A switched-on chap called Jon Potter of Remote Interpreting came to my office recently. He was there to talk about VRI (Video Remote Interpreting). He showed me a website that was selling what appeared to be a ‘segway’ with a screen moulded to the handlebars. This device could be used to house a mobile interpreter via a secure video link and could follow, say, an industrialist from one continent visiting, say, a shopfloor in another continent. The interpreter would help him or her break down the language barrier without the need for the former to move from their kitchen or wear trousers.
Frankly I thought it was great and not just for the client but also for the interpreter who could still walk the dog, collect the children from school and not have to spend the night in a hotel just off some ringroad.
Up until now, my relationship with interpreting has been uneasy. We’ve offered it as a service for the last quarter century but I find really good interpreters with spare time thin on the ground and clients would rather stick pins in their feet than go to the expense of paying daily rates, plus travel and expenses for a meeting that might not happen or could last ten minutes.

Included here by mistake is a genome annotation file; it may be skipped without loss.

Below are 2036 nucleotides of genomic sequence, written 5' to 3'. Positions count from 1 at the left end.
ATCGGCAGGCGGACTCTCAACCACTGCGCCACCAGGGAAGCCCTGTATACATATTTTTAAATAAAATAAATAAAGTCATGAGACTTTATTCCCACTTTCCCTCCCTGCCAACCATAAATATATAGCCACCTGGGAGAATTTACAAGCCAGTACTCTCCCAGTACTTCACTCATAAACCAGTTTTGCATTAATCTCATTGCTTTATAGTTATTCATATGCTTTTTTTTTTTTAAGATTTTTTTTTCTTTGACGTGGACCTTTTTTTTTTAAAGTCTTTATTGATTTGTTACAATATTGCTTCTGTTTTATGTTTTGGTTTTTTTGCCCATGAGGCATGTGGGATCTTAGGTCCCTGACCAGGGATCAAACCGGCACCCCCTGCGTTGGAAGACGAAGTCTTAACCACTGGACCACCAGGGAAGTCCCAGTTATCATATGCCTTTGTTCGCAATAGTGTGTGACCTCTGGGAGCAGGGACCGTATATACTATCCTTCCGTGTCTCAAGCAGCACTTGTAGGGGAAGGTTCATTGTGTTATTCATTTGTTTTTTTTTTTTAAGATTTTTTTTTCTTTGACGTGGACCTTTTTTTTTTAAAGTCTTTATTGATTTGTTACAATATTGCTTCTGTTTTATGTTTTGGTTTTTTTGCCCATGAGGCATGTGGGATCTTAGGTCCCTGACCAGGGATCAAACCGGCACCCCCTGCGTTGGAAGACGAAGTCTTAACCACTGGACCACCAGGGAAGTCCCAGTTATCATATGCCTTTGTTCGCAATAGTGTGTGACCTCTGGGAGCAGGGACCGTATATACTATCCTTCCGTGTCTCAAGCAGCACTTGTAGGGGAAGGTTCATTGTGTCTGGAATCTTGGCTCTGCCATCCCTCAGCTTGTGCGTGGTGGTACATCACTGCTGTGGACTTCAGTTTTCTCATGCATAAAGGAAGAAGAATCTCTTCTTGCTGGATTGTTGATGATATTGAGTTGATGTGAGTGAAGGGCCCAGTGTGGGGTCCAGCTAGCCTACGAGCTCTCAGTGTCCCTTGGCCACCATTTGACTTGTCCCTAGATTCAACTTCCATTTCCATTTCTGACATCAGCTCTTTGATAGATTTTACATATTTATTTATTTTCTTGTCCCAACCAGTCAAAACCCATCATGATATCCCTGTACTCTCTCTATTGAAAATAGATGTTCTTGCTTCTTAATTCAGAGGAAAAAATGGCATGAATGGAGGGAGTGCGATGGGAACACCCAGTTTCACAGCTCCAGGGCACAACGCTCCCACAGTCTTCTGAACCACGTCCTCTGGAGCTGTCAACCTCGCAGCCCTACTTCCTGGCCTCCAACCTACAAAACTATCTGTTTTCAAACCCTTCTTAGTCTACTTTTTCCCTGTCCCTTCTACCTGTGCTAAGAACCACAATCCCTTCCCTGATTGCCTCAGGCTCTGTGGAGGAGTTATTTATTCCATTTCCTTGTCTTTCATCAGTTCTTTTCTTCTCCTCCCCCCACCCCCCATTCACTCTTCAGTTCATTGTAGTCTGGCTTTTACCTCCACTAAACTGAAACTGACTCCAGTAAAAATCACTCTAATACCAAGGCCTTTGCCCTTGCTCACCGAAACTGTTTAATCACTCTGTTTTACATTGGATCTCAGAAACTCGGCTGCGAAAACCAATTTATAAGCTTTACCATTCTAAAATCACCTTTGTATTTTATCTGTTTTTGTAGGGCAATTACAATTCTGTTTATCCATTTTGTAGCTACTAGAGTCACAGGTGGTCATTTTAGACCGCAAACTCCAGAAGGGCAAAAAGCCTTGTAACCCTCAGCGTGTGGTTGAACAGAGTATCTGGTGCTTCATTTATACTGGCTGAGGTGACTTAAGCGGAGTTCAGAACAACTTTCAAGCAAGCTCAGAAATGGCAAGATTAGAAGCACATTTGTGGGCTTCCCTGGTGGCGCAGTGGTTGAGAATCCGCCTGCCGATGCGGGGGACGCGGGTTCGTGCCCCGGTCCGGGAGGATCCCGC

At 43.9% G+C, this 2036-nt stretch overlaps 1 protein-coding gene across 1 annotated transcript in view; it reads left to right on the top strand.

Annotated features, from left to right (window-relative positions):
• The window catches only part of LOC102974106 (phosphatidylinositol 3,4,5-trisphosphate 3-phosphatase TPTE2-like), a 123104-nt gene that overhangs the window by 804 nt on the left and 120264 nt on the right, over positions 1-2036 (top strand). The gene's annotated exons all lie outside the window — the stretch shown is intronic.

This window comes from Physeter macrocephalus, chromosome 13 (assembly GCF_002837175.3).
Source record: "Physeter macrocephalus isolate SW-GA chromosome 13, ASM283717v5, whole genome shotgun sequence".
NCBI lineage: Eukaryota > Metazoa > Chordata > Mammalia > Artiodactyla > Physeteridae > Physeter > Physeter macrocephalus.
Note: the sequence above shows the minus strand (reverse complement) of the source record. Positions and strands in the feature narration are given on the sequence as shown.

My experience with the phone and social feeds like Skype has also been uneasy: clients have grumbled about us charging ‘for a quick call’ and, to be blunt, I’ve worried about handing out my client’s or my interpreter’s details to companies or individuals I hardly know and who have scant loyalty to us.
All in, it’s been a bit of a commercial and security headache.
So VRI seems to be the answer – and I know I’m behind the curve here, so this post is just to show that an old dog is willing to watch other people perform new tricks.
It’s better than phone interpreting – seeing someone face-to-face, with all the nuance of expression, increases understanding, but it keeps the main interlocutors in the front line (sometimes the process puts the focus on interpreters, which waters things down). It’s virtually instant, billable by the minute and I think could well be the future for everything from quick consultations to high volume but ad hoc usage such as multi-lingual customer support feeds on websites.
In short, it gets my vote and we will start to market this as a service over the coming months.
If anyone is interested in using this service or supplying interpreting, drop me a line. Or just send a talking ‘segway’ around.